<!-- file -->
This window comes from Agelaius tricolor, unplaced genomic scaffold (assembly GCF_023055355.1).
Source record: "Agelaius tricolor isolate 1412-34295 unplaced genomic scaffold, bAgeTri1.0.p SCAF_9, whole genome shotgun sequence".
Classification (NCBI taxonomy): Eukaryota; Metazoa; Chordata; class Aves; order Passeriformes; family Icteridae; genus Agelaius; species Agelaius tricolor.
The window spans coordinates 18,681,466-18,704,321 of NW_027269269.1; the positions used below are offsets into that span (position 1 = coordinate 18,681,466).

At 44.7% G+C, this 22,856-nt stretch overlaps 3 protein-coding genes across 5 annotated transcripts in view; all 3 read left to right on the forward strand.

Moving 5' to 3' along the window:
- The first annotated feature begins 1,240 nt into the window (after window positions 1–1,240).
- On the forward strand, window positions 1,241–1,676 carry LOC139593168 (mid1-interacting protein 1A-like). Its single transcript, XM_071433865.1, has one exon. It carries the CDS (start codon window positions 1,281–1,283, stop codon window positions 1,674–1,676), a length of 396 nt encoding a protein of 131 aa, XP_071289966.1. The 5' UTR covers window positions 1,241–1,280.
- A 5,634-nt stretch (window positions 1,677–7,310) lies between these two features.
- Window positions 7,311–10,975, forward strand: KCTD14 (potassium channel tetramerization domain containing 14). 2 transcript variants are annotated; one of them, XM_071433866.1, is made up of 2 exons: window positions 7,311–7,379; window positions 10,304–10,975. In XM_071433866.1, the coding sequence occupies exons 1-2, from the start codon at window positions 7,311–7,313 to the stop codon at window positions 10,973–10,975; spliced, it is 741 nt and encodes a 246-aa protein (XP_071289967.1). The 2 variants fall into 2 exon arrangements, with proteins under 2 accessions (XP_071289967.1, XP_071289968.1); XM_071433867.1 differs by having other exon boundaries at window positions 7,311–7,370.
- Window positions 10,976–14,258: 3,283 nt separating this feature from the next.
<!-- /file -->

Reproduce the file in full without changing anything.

This window comes from Agelaius tricolor, unplaced genomic scaffold (assembly GCF_023055355.1).
Source record: "Agelaius tricolor isolate 1412-34295 unplaced genomic scaffold, bAgeTri1.0.p SCAF_9, whole genome shotgun sequence".
Classification (NCBI taxonomy): Eukaryota; Metazoa; Chordata; class Aves; order Passeriformes; family Icteridae; genus Agelaius; species Agelaius tricolor.
The window spans coordinates 18,681,466-18,704,321 of NW_027269269.1; the positions used below are offsets into that span (position 1 = coordinate 18,681,466).

At 44.7% G+C, this 22,856-nt stretch overlaps 3 protein-coding genes across 5 annotated transcripts in view; all 3 read left to right on the forward strand.

Moving 5' to 3' along the window:
- The first annotated feature begins 1,240 nt into the window (after window positions 1–1,240).
- On the forward strand, window positions 1,241–1,676 carry LOC139593168 (mid1-interacting protein 1A-like). Its single transcript, XM_071433865.1, has one exon. It carries the CDS (start codon window positions 1,281–1,283, stop codon window positions 1,674–1,676), a length of 396 nt encoding a protein of 131 aa, XP_071289966.1. The 5' UTR covers window positions 1,241–1,280.
- A 5,634-nt stretch (window positions 1,677–7,310) lies between these two features.
- Window positions 7,311–10,975, forward strand: KCTD14 (potassium channel tetramerization domain containing 14). 2 transcript variants are annotated; one of them, XM_071433866.1, is made up of 2 exons: window positions 7,311–7,379; window positions 10,304–10,975. In XM_071433866.1, the coding sequence occupies exons 1-2, from the start codon at window positions 7,311–7,313 to the stop codon at window positions 10,973–10,975; spliced, it is 741 nt and encodes a 246-aa protein (XP_071289967.1). The 2 variants fall into 2 exon arrangements, with proteins under 2 accessions (XP_071289967.1, XP_071289968.1); XM_071433867.1 differs by having other exon boundaries at window positions 7,311–7,370.
- Window positions 10,976–14,258: 3,283 nt separating this feature from the next.